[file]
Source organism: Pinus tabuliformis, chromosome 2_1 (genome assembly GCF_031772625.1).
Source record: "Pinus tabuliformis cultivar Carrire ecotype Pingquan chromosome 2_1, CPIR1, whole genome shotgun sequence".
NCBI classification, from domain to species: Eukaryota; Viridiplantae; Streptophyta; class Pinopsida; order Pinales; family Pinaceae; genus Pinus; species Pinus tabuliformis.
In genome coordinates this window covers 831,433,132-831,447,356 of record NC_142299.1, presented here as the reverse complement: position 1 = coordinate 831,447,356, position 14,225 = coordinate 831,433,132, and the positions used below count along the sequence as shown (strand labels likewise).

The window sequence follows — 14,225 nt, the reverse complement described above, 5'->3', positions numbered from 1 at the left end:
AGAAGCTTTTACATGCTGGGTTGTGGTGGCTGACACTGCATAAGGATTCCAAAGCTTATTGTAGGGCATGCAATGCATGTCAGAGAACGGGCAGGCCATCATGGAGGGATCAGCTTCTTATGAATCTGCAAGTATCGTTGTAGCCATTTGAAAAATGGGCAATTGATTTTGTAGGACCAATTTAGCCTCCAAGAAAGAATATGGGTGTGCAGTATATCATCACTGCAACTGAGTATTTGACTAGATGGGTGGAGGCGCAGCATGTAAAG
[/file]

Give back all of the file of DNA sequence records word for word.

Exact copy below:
Source organism: Pinus tabuliformis, chromosome 2_1 (genome assembly GCF_031772625.1).
Source record: "Pinus tabuliformis cultivar Carrire ecotype Pingquan chromosome 2_1, CPIR1, whole genome shotgun sequence".
NCBI classification, from domain to species: Eukaryota; Viridiplantae; Streptophyta; class Pinopsida; order Pinales; family Pinaceae; genus Pinus; species Pinus tabuliformis.
In genome coordinates this window covers 831,433,132-831,447,356 of record NC_142299.1, presented here as the reverse complement: position 1 = coordinate 831,447,356, position 14,225 = coordinate 831,433,132, and the positions used below count along the sequence as shown (strand labels likewise).

The window sequence follows — 14,225 nt, the reverse complement described above, 5'->3', positions numbered from 1 at the left end:
AGAAGCTTTTACATGCTGGGTTGTGGTGGCTGACACTGCATAAGGATTCCAAAGCTTATTGTAGGGCATGCAATGCATGTCAGAGAACGGGCAGGCCATCATGGAGGGATCAGCTTCTTATGAATCTGCAAGTATCGTTGTAGCCATTTGAAAAATGGGCAATTGATTTTGTAGGACCAATTTAGCCTCCAAGAAAGAATATGGGTGTGCAGTATATCATCACTGCAACTGAGTATTTGACTAGATGGGTGGAGGCGCAGCATGTAAAG